When you're little, you think it's you and yours against the world. And then you grow up and realize the people in your childhood, your family, are people you actually have to work at having a relationship with. A real one, not just the one in your head. Or the one based on childhood memories.
My May-baby brother was born 28 years ago and for some reason that surprises me even more than the fact that I'm 30. Martin is someone I survived childhood with. When memories of us together start dancing through my head, I feel a warming in my heart: playing Judo, complaining about calisthenics with my dad (but secretly liking it), staying up late talking about nothing and everything ... it was sad when all of that gave way to sibling rivalry and teenage trauma. But it was a subtle shift and I didn't know how much our relationship was changing until it did, and then what we had as kids was over. Through college we made scattered attempts at being in touch. Seeing Martin's handwriting on an envelope in my mailbox made my day. Still does.
Martin and I are so completely different from each other in all the ways that I can think of, but the things we have in common, love for our parents and our childhood, the bond of being siblings - that's enough to keep us connected. I have no idea what music he listens to or how he spends his day-to-day life, but I do remember where he spent a string of birthday parties, Le Snack and Red Robin. And I do remember how badly he wanted the Castle of Grayskull and how he generously agreed to saying he wanted a Cabbage Patch Kid (Joseph Marvin) so that my Mala Suzy could have a brother and playmate. I remember the ease with which he made friends while I remained a wallflower until my mom would drag me by the hand to the closest kids in sight and introduce me. I remember how he kicked ass at pretty much anything he tried. I remember how homework that took me hours to do, he could complete effortlessly on the ride to school. I remember how he always knew when to duck to avoid a par fatsek. I remember how his smile lit up his face and his laugh was contagious. So much so, that sometimes at dinner when our parents had had just about enough, we got to laughing about something stupid and just couldn't stop. Even when it meant one of us had to eat the rest of our halusky in the garage, still we kept laughing.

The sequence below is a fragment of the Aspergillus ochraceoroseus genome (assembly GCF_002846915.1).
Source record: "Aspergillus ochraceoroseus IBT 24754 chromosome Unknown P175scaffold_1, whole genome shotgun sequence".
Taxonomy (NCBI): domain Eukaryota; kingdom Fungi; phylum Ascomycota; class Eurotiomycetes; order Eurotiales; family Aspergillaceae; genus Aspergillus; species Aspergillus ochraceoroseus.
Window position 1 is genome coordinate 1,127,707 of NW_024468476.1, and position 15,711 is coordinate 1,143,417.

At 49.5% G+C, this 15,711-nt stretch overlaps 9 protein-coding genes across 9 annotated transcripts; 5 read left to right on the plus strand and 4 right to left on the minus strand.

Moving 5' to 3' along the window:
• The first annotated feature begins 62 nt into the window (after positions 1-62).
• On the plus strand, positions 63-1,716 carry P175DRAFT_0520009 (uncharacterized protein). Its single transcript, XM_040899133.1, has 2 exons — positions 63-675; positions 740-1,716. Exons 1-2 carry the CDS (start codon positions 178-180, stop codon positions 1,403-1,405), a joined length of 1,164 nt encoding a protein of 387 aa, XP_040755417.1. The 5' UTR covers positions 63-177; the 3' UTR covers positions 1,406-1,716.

I remember him showing up on my wedding day with the most beautiful flowers, looking as handsome as could be and I was so proud of and happy to have my brother there with me, with us, to celebrate the new family I was coming into. His being there, his reading and standing up for us, proved that we would always be a family, always show up for each other and continue to navigate our relationship as siblings. Whatever that means for us during different times in our life. So, bro, happy birthday! I'm glad you were born and I'm glad you're my brother.
(Looking through old family photo albums, you'd think we were twins, Martin always in blue, me in red - but no, we really were a boy and a girl born two years apart, delivered at the same hospital and bundled up by the same nurse).
(Looking at how we're dressed, you can see what I mean by "surving" our childhood. Our mom was naturally well-intentioned, but not quite hip to the importance of American fashion in our American grade schools.)